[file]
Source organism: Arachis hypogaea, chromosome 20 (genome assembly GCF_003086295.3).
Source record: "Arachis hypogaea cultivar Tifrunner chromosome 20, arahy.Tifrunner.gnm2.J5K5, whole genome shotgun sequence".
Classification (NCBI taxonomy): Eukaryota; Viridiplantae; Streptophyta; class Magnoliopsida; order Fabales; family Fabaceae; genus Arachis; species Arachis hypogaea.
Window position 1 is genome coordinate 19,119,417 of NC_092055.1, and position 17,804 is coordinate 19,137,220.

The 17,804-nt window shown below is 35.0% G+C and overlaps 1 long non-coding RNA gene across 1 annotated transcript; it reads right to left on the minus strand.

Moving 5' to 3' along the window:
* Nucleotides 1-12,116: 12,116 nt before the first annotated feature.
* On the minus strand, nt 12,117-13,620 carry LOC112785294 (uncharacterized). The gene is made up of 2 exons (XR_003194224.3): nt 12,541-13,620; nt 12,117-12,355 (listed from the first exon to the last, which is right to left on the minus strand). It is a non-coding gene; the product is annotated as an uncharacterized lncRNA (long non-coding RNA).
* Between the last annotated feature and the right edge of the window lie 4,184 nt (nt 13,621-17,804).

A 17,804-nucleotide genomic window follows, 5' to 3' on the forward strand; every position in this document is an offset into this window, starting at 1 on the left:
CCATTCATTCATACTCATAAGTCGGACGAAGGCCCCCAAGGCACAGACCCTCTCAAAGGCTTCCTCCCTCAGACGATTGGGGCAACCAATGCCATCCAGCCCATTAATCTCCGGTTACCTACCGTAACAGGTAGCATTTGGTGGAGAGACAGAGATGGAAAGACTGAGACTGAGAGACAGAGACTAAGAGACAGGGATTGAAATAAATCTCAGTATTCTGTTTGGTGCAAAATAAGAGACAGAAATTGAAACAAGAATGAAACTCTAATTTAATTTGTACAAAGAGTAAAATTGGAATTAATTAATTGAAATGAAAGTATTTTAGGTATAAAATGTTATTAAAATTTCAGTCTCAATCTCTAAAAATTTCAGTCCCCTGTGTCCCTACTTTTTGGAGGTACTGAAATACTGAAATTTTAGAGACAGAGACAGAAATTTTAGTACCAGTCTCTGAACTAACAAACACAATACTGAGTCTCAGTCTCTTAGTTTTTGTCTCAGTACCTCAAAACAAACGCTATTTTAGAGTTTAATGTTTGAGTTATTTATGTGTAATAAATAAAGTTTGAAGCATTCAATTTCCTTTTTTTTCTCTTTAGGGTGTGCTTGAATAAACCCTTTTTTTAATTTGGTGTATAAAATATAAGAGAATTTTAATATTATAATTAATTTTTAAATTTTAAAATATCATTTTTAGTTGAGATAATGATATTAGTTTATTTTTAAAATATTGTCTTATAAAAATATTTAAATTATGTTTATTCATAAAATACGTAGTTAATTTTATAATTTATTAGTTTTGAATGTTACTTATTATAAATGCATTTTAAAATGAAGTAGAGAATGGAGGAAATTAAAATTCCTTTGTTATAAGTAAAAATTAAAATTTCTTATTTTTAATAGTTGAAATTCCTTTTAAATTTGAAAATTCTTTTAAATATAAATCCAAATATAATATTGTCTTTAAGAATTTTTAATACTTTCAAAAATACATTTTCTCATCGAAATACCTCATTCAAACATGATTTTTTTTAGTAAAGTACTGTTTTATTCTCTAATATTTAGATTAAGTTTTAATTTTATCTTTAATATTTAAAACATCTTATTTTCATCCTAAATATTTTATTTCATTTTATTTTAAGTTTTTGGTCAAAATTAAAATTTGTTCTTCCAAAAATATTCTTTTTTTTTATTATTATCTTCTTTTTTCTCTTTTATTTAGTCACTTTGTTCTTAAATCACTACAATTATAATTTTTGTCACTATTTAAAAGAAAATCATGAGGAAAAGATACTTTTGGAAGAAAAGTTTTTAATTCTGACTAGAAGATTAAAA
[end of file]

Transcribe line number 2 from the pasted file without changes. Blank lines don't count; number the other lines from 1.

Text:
Source record: "Arachis hypogaea cultivar Tifrunner chromosome 20, arahy.Tifrunner.gnm2.J5K5, whole genome shotgun sequence".